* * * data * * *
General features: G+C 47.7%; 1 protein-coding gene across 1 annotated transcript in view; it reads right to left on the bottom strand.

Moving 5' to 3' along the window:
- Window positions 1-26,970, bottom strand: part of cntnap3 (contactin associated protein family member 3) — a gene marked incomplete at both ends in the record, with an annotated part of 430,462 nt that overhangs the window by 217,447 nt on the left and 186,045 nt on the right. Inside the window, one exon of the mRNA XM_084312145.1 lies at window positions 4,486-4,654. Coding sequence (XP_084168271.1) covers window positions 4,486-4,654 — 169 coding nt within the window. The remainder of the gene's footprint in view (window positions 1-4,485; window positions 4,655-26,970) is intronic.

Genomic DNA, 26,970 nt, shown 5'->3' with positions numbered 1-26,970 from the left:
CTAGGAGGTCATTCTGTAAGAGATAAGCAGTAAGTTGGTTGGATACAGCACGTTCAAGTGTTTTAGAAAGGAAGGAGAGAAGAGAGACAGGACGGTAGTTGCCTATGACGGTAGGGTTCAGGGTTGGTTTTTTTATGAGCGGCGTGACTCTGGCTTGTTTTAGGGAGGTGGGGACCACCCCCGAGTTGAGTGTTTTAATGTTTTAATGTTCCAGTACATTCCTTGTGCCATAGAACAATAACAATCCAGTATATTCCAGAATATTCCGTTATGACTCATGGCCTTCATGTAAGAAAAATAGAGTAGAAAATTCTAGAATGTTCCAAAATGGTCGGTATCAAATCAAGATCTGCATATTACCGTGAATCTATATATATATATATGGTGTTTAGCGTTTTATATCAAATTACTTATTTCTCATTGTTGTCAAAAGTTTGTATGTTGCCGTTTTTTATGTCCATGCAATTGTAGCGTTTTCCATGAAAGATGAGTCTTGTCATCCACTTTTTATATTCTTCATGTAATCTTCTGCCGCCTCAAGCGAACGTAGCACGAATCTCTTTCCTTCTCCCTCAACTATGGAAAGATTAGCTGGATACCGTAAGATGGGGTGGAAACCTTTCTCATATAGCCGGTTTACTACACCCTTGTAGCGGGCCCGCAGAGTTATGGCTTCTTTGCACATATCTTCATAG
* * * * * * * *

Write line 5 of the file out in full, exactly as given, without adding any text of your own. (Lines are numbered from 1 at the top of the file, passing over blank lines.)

CTAGGAGGTCATTCTGTAAGAGATAAGCAGTAAGTTGGTTGGATACAGCACGTTCAAGTGTTTTAGAAAGGAAGGAGAGAAGAGAGACAGGACGGTAGTTGCCTATGACGGTAGGGTTCAGGGTTGGTTTTTTTATGAGCGGCGTGACTCTGGCTTGTTTTAGGGAGGTGGGGACCACCCCCGAGTTGAGTGTTTTAATGTTTTAATGTTCCAGTACATTCCTTGTGCCATAGAACAATAACAATCCAGTATATTCCAGAATATTCCGTTATGACTCATGGCCTTCATGTAAGAAAAATAGAGTAGAAAATTCTAGAATGTTCCAAAATGGTCGGTATCAAATCAAGATCTGCATATTACCGTGAATCTATATATATATATATGGTGTTTAGCGTTTTATATCAAATTACTTATTTCTCATTGTTGTCAAAAGTTTGTATGTTGCCGTTTTTTATGTCCATGCAATTGTAGCGTTTTCCATGAAAGATGAGTCTTGTCATCCACTTTTTATATTCTTCATGTAATCTTCTGCCGCCTCAAGCGAACGTAGCACGAATCTCTTTCCTTCTCCCTCAACTATGGAAAGATTAGCTGGATACCGTAAGATGGGGTGGAAACCTTTCTCATATAGCCGGTTTACTACACCCTTGTAGCGGGCCCGCAGAGTTATGGCTTCTTTGCACATATCTTCATAG